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The Honolulu Advertiser
Posted on: Monday, March 15, 2010

At UH, the message may not be sinking in

By David Shapiro

The state House sent a pointed message to the University of Hawai'i about its labor agreement with faculty by passing a budget that slashes another $10 million from the university, reducing state general-fund support by 3 percent.

Most unionized state workers are taking furloughs that amount to an 8 percent pay cut for two years, with no promises of making up the loss in the future.

UH agreed to a contract with professors calling for 6.7 percent cuts that return to the current rate in 18 months, with all lost pay then restored in a series of lump-sum payments. In the final two years of the contract, faculty will receive 3 percent pay raises.

Gov. Linda Lingle approved the agreement, but warned that UH can't count on additional general-fund money to pay the raises and will likely have to either increase tuition or cut programs.

The next governor isn't bound by Lingle's caveat, but unless he has a good printing press, he'll have a hard time finding money to fund UH pay raises and reimbursements ahead of other state workers who have suffered greater losses.

House Finance Committee Chairman Marcus Oshiro, in defending the $10 million cut, seemed to suggest that if the university can afford to promise pay raises in this economy, then it can afford to contribute more to reducing the state's record budget deficit.

UH President M.R.C. Greenwood hasn't explained how she plans to pay for the faculty reimbursements and raises. Unless the economy comes booming back faster and bigger than expected, drastic tuition increases or program cuts seem the only clear options.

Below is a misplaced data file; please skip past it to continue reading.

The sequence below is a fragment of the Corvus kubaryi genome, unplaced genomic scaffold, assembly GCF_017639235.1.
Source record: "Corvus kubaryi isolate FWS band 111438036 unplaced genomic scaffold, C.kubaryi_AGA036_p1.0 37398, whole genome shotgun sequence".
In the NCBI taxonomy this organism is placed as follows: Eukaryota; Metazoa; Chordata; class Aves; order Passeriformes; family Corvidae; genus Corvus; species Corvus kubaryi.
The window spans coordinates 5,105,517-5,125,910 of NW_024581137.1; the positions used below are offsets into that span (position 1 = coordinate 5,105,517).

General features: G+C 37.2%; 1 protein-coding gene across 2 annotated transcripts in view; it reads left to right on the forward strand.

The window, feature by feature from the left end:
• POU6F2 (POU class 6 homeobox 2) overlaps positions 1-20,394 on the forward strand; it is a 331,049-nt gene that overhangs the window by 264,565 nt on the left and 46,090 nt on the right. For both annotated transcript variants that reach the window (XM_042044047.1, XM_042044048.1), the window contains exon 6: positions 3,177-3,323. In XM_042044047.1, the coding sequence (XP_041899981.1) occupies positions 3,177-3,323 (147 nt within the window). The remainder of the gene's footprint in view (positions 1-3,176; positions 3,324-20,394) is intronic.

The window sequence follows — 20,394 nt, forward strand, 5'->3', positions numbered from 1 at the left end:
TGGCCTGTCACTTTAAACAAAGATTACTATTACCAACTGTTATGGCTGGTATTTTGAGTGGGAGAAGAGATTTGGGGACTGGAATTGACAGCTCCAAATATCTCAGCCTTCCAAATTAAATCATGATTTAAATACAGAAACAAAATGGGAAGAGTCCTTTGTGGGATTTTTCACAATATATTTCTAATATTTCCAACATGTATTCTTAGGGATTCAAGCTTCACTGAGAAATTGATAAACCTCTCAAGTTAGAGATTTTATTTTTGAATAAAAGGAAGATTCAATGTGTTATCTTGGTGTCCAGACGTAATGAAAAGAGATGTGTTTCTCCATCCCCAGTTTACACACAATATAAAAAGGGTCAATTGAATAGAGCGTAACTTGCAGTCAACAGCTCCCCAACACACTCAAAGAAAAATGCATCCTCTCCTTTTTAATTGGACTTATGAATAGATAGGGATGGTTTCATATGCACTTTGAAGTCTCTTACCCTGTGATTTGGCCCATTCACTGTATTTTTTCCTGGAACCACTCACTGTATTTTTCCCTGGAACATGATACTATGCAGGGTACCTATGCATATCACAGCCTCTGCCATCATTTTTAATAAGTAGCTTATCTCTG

Greenwood is holding out hope for more general-fund support despite what Lingle and legislators are telling her.

In response to the House Finance Committee's cuts, she said, "We're optimistic that as the process moves along, our state legislators will recognize the importance of the university to the state's overall economy and the need to proactively invest in the state's sole public higher education system.

"Not only do we bring in hundreds of millions of dollars in research and training revenue, we also contribute educational capital."

It remains to be seen if lawmakers will view it as a valid investment to shield UH faculty from the sacrifices other state workers have made in the face of harsh economic realities.

In the meantime, UH had better get busy bringing in more of those hundreds of millions they're always talking about, because they're probably going to need the dough to pay those raises.